World Naval Review

Seaforth World Naval Review 2020. Conrad Waters ed. Seaforth Publishing, Barnsley, 2020.

Reviewed by Tim Coyle

The annual World Naval Review (WNR) presents a wealth of contemporary naval information in a handy and concise publication. Half of the book reviews the state of navies in Regional Reviews: North and South America, Asia and the Pacific, the Indian Ocean and Africa, Europe and Russia. Supported by largely recent images of ships and submarines relative to the text, the larger navies’ statuses are expanded by Tables detailing principal units in commission as at mid-2019. The major naval players, the US and China and Russia (to a lesser extent) are well represented.

WNR’s second part, Fleet Review, focusses on individual navies in detail; for this edition the Royal, German and Finnish navies are examined. The Royal Navy is engaged in a major force structure revitalisation with the two new Queen Elizabeth class (QEC) aircraft carriers entering service and working up their F-35B Short Take-Off and Vertical Landing (STOVL) Joint Strike Fighter (JSF) air groups. With this new capability the RN has a new global strategy in which the carrier group may expect to be seen in regions long left without a RN presence – specifically the Indo-Pacific. There are new frigate and submarine programs – the Types 26 and 31e frigates and the Astute and Dreadnought submarine projects. The Fleet Air Arm, mine countermeasures, amphibious operations, weapons systems and the Royal Fleet Auxiliary (RFA) are all summarised with good supporting imagery.

The German Navy is also undergoing a revamp which will increase its platforms over the next decade. Features of this coverage include modernisation and procurement plans, multinational cooperation, details of current surface and subsurface units and naval organisation. While again supported by good imagery and Tables of fleet details, the narrative is disappointingly general, in the style of a public relation handout rather than an in-depth analysis of capabilities.  A diagram labelled Inventory Development, showing fleets details at 2018 and 2030 is unreadable. The article would have benefitted from a concentration on a readable diagram with supporting text. Additionally, more mention might have been made of the German Navy’s new Baden-Wurttemberg FFGs with a technical description and evaluation.

The inclusion of the Finnish Navy is a contrast to the previous two large navies, but its order-of-battle and threat profile is worthy of study. Finland’s generational protagonist was the USSR, now Russia and its principal naval units of small attack craft, mine countermeasures vessels, amphibious craft and coastal missile batteries reflect this on-going strategic threat.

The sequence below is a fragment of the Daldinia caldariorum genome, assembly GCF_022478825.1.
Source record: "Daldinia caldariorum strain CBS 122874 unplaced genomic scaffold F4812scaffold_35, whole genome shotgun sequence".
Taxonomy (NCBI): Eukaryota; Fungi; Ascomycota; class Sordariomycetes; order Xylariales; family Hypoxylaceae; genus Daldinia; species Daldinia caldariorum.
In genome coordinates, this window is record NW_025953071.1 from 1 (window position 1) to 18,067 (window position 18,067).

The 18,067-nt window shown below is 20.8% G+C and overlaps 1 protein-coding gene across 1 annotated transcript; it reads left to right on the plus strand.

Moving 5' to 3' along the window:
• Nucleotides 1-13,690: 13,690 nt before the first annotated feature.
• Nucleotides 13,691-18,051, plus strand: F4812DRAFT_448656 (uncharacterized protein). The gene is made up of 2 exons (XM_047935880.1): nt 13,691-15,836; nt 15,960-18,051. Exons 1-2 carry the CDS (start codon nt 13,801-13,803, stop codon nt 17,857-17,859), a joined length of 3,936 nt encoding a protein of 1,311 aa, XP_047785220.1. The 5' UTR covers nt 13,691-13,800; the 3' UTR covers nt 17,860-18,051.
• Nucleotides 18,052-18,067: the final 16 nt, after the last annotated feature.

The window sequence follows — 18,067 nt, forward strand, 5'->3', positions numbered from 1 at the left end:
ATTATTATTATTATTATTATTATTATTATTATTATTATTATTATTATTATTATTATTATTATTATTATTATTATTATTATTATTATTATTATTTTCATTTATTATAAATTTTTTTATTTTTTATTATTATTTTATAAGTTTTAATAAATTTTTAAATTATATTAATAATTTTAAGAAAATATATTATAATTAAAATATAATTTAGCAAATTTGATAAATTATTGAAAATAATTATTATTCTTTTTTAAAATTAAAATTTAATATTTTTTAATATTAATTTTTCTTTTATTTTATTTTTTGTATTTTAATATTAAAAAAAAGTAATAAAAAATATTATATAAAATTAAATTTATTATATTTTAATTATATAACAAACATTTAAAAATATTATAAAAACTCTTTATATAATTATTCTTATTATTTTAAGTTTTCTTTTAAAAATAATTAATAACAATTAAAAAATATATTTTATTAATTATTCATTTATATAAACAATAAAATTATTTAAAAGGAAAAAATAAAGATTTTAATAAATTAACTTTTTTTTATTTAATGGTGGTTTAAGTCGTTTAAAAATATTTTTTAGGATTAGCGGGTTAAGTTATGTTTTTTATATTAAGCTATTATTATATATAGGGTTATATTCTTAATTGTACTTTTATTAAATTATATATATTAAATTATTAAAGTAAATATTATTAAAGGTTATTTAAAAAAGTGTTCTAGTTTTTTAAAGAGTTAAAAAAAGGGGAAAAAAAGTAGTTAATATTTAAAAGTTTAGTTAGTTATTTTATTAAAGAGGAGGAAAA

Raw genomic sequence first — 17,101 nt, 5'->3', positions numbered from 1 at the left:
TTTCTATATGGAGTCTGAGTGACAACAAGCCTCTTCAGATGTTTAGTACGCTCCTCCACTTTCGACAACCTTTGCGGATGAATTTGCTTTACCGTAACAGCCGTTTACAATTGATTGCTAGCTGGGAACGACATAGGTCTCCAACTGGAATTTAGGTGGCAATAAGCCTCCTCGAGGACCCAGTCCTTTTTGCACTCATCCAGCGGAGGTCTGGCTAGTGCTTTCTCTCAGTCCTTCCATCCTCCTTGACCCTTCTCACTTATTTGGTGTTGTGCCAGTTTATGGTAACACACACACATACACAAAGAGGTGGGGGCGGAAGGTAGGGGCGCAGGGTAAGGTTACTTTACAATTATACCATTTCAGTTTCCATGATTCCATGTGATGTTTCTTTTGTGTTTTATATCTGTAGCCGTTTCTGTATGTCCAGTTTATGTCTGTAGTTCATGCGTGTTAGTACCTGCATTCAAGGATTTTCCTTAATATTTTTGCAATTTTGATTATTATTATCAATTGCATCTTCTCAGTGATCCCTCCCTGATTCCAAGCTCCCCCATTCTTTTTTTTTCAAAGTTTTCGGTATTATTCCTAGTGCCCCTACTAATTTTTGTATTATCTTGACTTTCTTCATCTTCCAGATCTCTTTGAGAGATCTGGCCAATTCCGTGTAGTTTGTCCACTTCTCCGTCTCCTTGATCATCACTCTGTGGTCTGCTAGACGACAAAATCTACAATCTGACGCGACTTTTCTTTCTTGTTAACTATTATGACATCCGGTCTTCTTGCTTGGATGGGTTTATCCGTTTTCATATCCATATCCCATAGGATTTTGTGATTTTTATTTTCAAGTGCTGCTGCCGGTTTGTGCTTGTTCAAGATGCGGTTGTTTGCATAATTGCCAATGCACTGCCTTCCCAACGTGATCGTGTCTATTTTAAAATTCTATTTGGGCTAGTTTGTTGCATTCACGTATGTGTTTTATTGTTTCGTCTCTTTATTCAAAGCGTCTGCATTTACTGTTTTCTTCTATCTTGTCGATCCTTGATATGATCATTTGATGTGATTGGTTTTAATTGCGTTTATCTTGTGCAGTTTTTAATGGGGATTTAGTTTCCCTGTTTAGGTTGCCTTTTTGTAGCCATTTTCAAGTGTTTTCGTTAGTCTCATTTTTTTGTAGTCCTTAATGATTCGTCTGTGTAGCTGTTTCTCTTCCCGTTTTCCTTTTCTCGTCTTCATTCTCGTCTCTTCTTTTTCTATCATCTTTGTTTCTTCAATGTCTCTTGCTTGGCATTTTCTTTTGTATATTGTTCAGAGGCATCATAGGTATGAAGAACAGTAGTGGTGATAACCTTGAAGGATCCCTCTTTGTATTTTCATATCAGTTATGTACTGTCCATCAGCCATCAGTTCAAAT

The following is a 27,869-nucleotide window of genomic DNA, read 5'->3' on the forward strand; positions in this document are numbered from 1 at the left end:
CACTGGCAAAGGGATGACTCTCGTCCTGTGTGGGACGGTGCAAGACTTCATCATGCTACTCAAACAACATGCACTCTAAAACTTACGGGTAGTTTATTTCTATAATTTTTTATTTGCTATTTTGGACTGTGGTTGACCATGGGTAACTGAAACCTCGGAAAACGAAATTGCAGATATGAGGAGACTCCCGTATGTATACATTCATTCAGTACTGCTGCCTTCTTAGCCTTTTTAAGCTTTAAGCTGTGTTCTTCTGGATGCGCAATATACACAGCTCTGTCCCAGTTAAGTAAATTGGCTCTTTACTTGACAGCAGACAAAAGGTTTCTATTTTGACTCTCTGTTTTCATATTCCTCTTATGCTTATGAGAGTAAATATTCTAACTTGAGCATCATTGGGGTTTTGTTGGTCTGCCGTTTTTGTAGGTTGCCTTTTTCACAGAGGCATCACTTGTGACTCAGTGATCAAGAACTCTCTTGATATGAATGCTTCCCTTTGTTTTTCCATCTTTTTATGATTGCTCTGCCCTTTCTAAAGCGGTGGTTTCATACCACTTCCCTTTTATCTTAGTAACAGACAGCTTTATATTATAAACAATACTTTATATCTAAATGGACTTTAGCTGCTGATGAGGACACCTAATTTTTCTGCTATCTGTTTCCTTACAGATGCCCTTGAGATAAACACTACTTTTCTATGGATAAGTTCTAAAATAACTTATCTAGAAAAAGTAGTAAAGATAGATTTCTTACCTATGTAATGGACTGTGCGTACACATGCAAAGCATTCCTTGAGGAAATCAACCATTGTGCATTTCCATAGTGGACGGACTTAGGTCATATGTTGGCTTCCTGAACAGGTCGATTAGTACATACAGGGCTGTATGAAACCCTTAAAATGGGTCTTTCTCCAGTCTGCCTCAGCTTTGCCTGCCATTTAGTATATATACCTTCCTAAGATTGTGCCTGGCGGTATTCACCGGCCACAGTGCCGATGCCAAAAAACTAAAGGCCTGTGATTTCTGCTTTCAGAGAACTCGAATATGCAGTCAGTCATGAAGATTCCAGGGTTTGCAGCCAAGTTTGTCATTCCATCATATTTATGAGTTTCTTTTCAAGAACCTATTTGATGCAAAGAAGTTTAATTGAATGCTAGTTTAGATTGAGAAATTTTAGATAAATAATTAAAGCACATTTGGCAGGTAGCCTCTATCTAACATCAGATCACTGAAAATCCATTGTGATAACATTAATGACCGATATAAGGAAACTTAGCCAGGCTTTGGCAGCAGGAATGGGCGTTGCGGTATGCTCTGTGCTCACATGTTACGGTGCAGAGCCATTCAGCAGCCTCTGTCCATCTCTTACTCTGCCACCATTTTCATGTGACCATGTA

The third part of the book, Significant Ships, offers detailed analyses of the Indian Navy’s Kamorta class corvettes, the RFA’s new four unit ‘Tide’ class fleet tankers, together with the Royal Norwegian Navy’s ‘Maud’ replenishment ship, and the US Navy’s Virginia class nuclear attack submarines.

The Indian Kamorta class is an indigenous design – a high strategic priority in Indian defence policy. This objective analysis highlights the difficulties met in this program which has left some weapons systems unfitted.  The RFA Tide class exemplifies navies now turning to replacement of auxiliary vessels which have been lower acquisition priorities in recent years. The Tide class and the Norwegian Maud are example of the ‘Aegir’ innovative design; the Tides are designed to replenish the RN QECs on extended deployments and Maud is configured for a highly flexible logistic support and command and control role. The Virginia class is of interest to Australian readers as this class was mooted as a possible candidate for the new Australian submarine program to replace the Collins class; however, political and technical issues precluded this possibility.    

Finally, Technological Review, examines World Naval Aviation developments, Future Submarine Technology and Building Brazil’s Future Submarine Capability.

Of the many issues canvassed in World Naval Aviation, perhaps the most intriguing is the number of navies considering operating the F-35B STOVL JSF from adapted amphibious ships and helicopter carriers. Japan has announced its ‘helicopter-carrying destroyer’ Izumi will operate the F-35B as has Italy with Spain and South Korea considering this capability. Australia, with its two Spanish-designed Amphibious Assault Ships, may well be future candidates to operate the F-35B; however, this would be a fraught political and capability issue best left to informed speculation!

Finally, Brazil’s ambitious submarine program can be contrasted with Australia’s new submarine project. France’s Naval Group is the major contractor for both the Brazilian and Australian projects. Under the Brazilian PROSUB project, four diesel-electric Scorpene type boats are under construction at a large greenfield building facility.  Additionally, Naval Group is assisting Brazil’s long-tern nuclear-submarine project which will use the Scorpene design, in contrast to the Australian project in which a nuclear hull will be reconfigured to diesel electric. The complexity and expense of the Brazilian project may well be a cautionary tale for other counties should they wish to join the nuclear submarine club!

The book’s contributors include the US naval analyst Norman Friedman (the Virginia class and Future Submarine Technologies) and former Royal Navy aviator David Hobbs (World Naval Aviation). WNR is a detailed snapshot of world navies in 2020 while digging deeply into an eclectic variety of multinational projects while looking to the future in evolving technology. It is highly recommended to anyone seeking a comprehensive, timely and compact summary of 2020 naval developments.   

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